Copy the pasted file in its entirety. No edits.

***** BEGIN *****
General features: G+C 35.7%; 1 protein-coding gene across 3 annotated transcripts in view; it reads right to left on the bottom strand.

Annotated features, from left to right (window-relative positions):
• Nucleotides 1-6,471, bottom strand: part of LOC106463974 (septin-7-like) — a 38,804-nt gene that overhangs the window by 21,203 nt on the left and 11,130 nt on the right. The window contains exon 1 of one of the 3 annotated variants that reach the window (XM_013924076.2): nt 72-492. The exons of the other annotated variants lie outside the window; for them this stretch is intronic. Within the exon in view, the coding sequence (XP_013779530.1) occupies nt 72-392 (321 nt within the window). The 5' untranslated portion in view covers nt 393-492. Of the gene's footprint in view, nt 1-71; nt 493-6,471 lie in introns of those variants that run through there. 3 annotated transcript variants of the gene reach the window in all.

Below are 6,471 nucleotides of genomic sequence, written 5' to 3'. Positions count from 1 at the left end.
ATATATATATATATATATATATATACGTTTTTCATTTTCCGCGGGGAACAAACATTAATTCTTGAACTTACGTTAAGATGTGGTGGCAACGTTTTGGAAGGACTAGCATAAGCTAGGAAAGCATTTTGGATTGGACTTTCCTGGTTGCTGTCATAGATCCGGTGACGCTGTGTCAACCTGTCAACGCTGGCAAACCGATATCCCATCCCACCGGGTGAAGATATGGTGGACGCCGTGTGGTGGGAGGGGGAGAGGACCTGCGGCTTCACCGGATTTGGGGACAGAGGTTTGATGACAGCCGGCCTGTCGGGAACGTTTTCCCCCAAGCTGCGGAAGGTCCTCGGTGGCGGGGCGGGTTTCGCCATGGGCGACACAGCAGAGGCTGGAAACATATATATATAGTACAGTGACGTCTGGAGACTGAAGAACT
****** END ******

General features: G+C 35.7%; 1 protein-coding gene across 3 annotated transcripts in view; it reads right to left on the bottom strand.

Annotated features, from left to right (window-relative positions):
• Nucleotides 1-6,471, bottom strand: part of LOC106463974 (septin-7-like) — a 38,804-nt gene that overhangs the window by 21,203 nt on the left and 11,130 nt on the right. The window contains exon 1 of one of the 3 annotated variants that reach the window (XM_013924076.2): nt 72-492. The exons of the other annotated variants lie outside the window; for them this stretch is intronic. Within the exon in view, the coding sequence (XP_013779530.1) occupies nt 72-392 (321 nt within the window). The 5' untranslated portion in view covers nt 393-492. Of the gene's footprint in view, nt 1-71; nt 493-6,471 lie in introns of those variants that run through there. 3 annotated transcript variants of the gene reach the window in all.

Below are 6,471 nucleotides of genomic sequence, written 5' to 3'. Positions count from 1 at the left end.
ATATATATATATATATATATATATACGTTTTTCATTTTCCGCGGGGAACAAACATTAATTCTTGAACTTACGTTAAGATGTGGTGGCAACGTTTTGGAAGGACTAGCATAAGCTAGGAAAGCATTTTGGATTGGACTTTCCTGGTTGCTGTCATAGATCCGGTGACGCTGTGTCAACCTGTCAACGCTGGCAAACCGATATCCCATCCCACCGGGTGAAGATATGGTGGACGCCGTGTGGTGGGAGGGGGAGAGGACCTGCGGCTTCACCGGATTTGGGGACAGAGGTTTGATGACAGCCGGCCTGTCGGGAACGTTTTCCCCCAAGCTGCGGAAGGTCCTCGGTGGCGGGGCGGGTTTCGCCATGGGCGACACAGCAGAGGCTGGAAACATATATATATAGTACAGTGACGTCTGGAGACTGAAGAACT